- name: Check if ":edge" tag exists
  if: github.event_name == 'pull_request'
  id: check
  continue-on-error: true
  run: |
    docker buildx imagetools inspect ${{ env.REGISTRY }}/${{ env.IMAGE_NAME }}:edge

- name: Docker Scout Compare image against ":edge" tag
  if: always() && steps.check.outcome == 'success' && github.event_name == 'pull_request'
  uses: docker/scout-action@v0.18.1
    command: compare
    image: ${{ steps.meta.outputs.tags }}
    to: ${{ env.REGISTRY }}/${{ env.IMAGE_NAME }}:edge
    only-fixed: true # Filter to fixable CVEs only
    ignore-unchanged: true # Filter out unchanged packages
    only-severities: critical,high
    write-comment: true
    github-token: ${{ secrets.GITHUB_TOKEN }} # to be able to write the comment
    exit-code: true # Fail the build if vulnerability changes are detected

For instance, in the example below I opened a PR to fix the vulnerabilities present in the edge tag. It contains 4H 10M vulnerabilities that are fixed by upgrading the base image from alpine:3.17 to alpine:3.18.2.

Side-by-side comparison between the edge tag (left) and the new changes introduced in the PR (right)

Once the PR is merged, the GitHub workflow will be triggered for the main branch, building and pushing a new image that effectively does not contain any vulnerabilities. We can confirm it by looking at the image summary in DockerHub:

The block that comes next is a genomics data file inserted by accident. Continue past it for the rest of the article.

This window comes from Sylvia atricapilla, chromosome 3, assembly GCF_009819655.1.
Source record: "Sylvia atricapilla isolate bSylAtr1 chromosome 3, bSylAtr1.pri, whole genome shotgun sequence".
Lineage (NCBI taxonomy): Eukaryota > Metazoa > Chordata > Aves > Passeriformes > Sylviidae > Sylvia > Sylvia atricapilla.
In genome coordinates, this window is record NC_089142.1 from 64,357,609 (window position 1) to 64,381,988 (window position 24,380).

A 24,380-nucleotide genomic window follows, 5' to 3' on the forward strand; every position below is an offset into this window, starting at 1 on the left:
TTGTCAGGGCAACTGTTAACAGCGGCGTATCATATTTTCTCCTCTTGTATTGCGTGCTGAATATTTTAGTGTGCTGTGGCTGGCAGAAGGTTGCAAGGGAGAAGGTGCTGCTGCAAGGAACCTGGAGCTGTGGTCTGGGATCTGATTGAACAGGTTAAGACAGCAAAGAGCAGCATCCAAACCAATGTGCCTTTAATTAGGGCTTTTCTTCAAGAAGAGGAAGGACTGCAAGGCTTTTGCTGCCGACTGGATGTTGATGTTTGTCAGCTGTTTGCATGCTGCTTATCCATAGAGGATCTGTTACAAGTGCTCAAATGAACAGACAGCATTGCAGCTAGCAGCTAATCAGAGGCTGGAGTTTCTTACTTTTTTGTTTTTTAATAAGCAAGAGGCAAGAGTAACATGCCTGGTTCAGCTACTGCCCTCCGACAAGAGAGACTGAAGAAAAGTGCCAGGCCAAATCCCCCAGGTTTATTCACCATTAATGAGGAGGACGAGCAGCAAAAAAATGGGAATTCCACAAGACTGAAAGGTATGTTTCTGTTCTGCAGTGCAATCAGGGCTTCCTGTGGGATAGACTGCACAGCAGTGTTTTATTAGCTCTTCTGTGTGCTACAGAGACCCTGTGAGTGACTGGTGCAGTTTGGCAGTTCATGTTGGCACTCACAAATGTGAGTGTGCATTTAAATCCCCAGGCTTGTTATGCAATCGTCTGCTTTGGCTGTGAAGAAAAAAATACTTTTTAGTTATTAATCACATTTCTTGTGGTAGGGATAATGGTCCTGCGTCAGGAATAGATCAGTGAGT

Generation of SBOM and provenance attestations

The docker/build-push-action allows you to generate SBOM and provenance attestations just by using sbom: true and provenance: true.

- name: Multi-platform Docker Build and Push to registry
  id: build-and-push
  uses: docker/build-push-action@v4
    push: ${{ github.event_name != 'pull_request' }}
    sbom: true
    provenance: true
    tags: ${{ steps.docker_meta.outputs.tags }}
    labels: ${{ steps.docker_meta.outputs.labels }}
    cache-from: type=gha
    cache-to: type=gha,mode=max
    platforms: linux/amd64,linux/arm64

These attestations are generated at the end of the build process and attached to the image manifest index when the image is pushed to the registry.

Using tools such as explore.ggcr.dev, docker buildx imagetools inspect, or crane allows you to visualize and navigate through the image manifest layers:

SBOM and provenance attestations
To learn more about SBOM and provenance attestations in BuildKit check out my other blog post.


There are multiple ways in which you can make your Software Supply Chain more secure. Git commit signing, SBOMs and provenance attestations, vulnerability analysis, and container image signing seem to be the most relevant practices nowadays.

In this post, I have provided an opinionated GitHub workflow that you can use straight away and which takes into account several of the best practices mentioned.

Finally, it's evident that Docker is improving the UX of existing tools such as buildx generating the SBOM and provenance attestations as part of the docker build command. Also, recent emerging tools such as docker scout play an important role in providing feedback about how secure your container image is in the very early process of the developer's inner loop.

Disclaimer: The content I have contributed to this blog post is my own and does not necessarily represent the views or opinions of my employer.